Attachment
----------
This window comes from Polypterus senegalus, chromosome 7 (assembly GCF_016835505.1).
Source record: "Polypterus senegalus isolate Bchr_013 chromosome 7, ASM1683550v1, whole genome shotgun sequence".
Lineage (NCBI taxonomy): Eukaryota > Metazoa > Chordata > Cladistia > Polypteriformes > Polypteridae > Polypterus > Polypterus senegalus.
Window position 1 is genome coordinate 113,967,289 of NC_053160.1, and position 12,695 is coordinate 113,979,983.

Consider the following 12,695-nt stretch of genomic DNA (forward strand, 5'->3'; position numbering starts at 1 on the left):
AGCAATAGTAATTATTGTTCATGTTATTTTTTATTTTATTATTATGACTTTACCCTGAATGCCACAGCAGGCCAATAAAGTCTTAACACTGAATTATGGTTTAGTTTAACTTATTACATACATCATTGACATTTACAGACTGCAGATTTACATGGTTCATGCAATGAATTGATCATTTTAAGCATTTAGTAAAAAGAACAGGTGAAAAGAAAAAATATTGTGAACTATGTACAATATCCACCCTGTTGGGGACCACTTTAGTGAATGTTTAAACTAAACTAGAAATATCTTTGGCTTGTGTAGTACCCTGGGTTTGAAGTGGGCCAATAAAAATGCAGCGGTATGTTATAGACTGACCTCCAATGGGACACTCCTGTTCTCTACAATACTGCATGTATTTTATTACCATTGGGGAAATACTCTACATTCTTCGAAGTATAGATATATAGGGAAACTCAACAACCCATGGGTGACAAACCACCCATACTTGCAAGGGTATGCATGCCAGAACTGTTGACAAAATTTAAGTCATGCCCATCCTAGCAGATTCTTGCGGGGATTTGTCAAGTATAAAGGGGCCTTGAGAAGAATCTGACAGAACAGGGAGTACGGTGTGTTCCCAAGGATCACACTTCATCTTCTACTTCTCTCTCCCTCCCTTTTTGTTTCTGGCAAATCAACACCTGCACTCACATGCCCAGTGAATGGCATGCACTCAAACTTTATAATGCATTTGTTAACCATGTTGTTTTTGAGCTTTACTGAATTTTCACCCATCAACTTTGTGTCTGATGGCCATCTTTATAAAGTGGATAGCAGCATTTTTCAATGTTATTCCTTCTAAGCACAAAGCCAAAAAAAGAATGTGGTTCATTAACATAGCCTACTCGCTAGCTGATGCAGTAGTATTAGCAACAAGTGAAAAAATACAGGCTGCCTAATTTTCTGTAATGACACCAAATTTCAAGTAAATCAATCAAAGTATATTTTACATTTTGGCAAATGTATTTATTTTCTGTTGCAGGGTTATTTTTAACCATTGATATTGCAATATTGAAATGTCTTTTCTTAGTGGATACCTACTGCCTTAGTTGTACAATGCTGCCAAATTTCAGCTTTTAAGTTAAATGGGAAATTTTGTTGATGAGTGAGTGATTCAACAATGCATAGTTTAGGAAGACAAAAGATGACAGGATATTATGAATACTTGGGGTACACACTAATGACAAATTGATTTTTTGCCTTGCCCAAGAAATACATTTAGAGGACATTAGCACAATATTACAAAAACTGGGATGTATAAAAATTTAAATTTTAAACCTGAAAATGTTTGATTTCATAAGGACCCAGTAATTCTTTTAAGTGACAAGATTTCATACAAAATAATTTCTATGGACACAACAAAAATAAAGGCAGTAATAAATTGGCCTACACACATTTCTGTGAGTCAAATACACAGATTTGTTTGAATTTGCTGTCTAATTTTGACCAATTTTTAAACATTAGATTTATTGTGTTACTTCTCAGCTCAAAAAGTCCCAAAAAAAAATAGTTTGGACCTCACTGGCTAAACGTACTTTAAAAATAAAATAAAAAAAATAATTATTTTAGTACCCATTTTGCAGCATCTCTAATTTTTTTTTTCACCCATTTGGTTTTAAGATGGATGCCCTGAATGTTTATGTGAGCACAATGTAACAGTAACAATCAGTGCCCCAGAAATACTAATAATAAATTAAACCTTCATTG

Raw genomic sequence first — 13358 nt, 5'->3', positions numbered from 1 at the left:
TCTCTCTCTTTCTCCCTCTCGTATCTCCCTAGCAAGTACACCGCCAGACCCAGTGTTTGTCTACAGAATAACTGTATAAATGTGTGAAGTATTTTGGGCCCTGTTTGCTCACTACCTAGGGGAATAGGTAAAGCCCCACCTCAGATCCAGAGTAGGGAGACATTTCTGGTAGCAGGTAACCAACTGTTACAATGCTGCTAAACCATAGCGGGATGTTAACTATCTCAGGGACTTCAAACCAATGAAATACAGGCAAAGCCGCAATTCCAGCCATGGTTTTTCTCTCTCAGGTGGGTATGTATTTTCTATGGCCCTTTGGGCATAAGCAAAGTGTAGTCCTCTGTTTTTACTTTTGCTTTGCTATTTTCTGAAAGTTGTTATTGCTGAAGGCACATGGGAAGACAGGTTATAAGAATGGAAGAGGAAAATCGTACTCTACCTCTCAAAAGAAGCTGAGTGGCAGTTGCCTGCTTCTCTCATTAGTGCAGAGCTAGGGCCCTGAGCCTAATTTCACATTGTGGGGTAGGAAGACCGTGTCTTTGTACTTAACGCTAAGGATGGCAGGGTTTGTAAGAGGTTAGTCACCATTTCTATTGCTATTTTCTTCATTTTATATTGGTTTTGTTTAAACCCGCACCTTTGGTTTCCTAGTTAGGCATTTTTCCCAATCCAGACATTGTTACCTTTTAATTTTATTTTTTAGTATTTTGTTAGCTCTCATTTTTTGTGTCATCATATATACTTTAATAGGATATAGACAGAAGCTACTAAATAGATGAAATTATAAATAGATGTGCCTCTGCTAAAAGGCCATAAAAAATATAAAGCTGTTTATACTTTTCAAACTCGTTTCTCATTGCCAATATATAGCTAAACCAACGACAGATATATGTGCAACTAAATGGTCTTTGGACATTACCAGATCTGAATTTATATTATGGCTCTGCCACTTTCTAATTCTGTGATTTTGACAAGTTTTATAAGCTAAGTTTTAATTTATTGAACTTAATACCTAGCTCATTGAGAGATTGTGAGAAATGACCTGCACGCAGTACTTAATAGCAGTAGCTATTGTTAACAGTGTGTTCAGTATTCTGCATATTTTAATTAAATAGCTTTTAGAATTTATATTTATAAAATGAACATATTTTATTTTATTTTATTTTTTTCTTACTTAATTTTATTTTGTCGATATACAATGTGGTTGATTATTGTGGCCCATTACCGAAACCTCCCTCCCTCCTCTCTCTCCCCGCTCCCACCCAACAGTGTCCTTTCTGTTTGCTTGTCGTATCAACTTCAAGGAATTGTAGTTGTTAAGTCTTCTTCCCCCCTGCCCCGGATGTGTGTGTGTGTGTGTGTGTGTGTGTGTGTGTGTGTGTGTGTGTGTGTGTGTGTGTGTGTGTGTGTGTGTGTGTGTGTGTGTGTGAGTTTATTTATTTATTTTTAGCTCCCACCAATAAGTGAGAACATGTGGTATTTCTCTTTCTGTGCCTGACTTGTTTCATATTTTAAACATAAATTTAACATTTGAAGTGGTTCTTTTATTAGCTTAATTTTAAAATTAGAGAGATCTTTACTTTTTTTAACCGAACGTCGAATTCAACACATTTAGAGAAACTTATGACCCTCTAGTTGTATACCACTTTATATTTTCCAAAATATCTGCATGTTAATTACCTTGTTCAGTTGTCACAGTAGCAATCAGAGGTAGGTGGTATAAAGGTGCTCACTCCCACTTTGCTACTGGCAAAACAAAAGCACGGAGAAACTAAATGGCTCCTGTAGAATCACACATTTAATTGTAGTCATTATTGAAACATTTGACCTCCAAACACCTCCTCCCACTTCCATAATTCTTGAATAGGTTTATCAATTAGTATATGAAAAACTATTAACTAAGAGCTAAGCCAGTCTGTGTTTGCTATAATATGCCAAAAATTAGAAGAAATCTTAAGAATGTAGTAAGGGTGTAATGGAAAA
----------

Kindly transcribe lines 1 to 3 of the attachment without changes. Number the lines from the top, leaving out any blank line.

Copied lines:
This window comes from Polypterus senegalus, chromosome 7 (assembly GCF_016835505.1).
Source record: "Polypterus senegalus isolate Bchr_013 chromosome 7, ASM1683550v1, whole genome shotgun sequence".
Lineage (NCBI taxonomy): Eukaryota > Metazoa > Chordata > Cladistia > Polypteriformes > Polypteridae > Polypterus > Polypterus senegalus.